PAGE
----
Rants, Feelings & Opinions

The Politics of a Blow Job

May 14, 2015
Former White House intern, Monica Lewinsky leaves the family home in the Brentwood section of Los Angeles, May 26, 1998. Whitewater prosecutor Kenneth Starr has requested handwriting and voice samples as well as fingerprints from Lewinsky. (AP Photo/Nick Ut)

Imagine your entire public life was defined by a blow job. Writer Dana Droppo makes a bid for how Monica can help team Hillary.

When I was 10, my friend introduced me to an 8-bit video game that sparked a lifelong fascination: The Clinton/Lewinsky Affair. In the game, player 1’s avatar is a pixelated Bill Clinton with a big head, skinny legs, and a giant red erection. You (as Bill) traipse through the corridors of The Whitehouse, aroused and eyes wide in search of young Monica. Instead of racking up little gold coins, or saving Princess Peach, when you win—you get a blow job. To me, this seemed like a much more realistic depiction of winning at life than the fairy tale victory scenes other video games offered. But that’s besides the point.

As a young, pre-pubescent Canadian child, playing that game peaked my interest in American politics for the first time. Wait, there are sex scandals in politics? Was the president of the United States a sex freak? Is Monica Lewinsky a famous person? Why does this feel exciting, funny, and confusing at the same time? And, when is his very angry-looking wife going to leave him?

Essentially all of those questions stand to this day, except the last one. Hillary stayed, and now she’s gunning for his old job. Watching Hillary Clinton announce her candidacy was incredible. Sure, the presidential election in a two-party system is flawed. Sure, we knew she would run again. Her 2008 campaign (20 years after Bill owned up to his affair) was a prep course, while this time she could—very realistically—win. My recent Google image search of Hillary as a young, fiery editor up to her wrists in drafts at the Yale Review of Law and Social Action, or pointing fingers mid conversation wearing tight, orange-and-brown-striped bell bottoms was an evocative experience. This woman could be the president of the United States, and fifteen years ago I wrote her off as the betrayed and discarded wife—when I was ten. Talk about a comeback.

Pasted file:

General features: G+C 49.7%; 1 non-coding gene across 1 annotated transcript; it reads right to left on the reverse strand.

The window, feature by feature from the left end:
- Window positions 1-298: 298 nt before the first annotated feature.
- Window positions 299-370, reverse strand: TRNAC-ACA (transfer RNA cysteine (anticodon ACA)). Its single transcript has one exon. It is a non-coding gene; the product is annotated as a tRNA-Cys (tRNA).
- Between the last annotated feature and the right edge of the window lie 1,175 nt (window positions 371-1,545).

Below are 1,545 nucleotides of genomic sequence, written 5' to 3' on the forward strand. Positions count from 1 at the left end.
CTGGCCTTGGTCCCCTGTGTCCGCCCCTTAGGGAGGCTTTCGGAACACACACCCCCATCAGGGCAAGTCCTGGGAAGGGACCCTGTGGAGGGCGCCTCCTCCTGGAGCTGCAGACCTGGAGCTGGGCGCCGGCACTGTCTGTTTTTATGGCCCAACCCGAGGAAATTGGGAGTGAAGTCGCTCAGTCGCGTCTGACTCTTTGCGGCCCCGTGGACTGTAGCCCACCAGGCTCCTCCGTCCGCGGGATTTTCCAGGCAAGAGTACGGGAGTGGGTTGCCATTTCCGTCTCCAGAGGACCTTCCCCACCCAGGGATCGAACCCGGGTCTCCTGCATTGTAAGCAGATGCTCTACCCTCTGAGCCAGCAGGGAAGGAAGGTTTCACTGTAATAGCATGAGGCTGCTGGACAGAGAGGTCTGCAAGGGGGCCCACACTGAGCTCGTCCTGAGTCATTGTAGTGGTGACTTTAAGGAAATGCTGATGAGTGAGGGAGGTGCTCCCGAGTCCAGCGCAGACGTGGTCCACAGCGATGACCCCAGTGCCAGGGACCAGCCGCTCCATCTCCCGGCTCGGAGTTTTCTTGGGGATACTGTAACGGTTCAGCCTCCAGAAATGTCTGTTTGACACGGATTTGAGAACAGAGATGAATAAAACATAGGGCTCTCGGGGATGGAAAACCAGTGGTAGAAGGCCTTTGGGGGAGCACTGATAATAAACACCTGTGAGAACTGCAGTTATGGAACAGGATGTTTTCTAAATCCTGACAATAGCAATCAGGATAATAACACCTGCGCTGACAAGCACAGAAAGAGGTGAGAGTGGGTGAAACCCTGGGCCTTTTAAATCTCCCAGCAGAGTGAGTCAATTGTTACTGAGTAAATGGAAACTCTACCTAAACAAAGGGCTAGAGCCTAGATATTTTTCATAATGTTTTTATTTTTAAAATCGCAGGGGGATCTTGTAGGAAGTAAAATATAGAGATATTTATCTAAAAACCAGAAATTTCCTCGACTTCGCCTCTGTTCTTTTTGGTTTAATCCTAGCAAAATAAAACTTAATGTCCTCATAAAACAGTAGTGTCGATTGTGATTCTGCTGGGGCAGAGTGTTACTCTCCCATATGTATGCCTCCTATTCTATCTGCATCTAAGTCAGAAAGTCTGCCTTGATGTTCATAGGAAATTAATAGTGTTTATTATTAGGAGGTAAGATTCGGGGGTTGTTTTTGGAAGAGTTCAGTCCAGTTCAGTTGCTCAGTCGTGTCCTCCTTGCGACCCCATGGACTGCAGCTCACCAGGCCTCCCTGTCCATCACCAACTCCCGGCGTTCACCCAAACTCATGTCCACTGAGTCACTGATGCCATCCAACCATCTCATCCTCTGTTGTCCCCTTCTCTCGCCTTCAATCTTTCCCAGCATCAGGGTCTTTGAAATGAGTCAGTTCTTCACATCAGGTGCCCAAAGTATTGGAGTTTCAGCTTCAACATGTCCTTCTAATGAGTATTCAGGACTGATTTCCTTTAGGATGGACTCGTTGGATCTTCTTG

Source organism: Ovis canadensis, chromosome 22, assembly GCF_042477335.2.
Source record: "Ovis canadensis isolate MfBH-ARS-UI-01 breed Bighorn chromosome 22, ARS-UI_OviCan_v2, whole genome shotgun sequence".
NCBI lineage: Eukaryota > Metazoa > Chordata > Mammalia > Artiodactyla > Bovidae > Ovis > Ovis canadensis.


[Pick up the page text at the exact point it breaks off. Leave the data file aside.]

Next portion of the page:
For the last two decades Monica Lewinsky remained silent. In her June 2014 Vanity Fair essay she recounted her experience living through excruciating scrutiny over a sexual relationship in her early 20s. If you haven’t already taken a moment to mentally insert yourself into Lewinsky’s power suit-clad young adult self back in ‘98, take two. Imagine your entire public profile defined by a blow job. At 41, Monica Lewinsky is still a punch line. (And if you have more than one single moment, ponder this DIY mini series and how palpably close to the truth it could be.)

Lewinsky took the stage in March this year for a Ted Talk and lightheartedly turned the spotlight toward members of the audience, suggesting all of them had probably done things at 22 they regret. Some, she joked, might have even fallen in love with their bosses. People laughed, they shrugged and listened to her wax poetic about the dangers of cyber bullying. She abhorred the culture of exposure, and decried our society’s penchant for making things public without consent, context, or compassion. It wasn’t a speech filled with groundbreaking ideas, but it was charming and it was honest. Lewinsky accurately labeled herself, “Patient Zero of losing a personal reputation on a global scale almost instantaneously.” And you felt for her.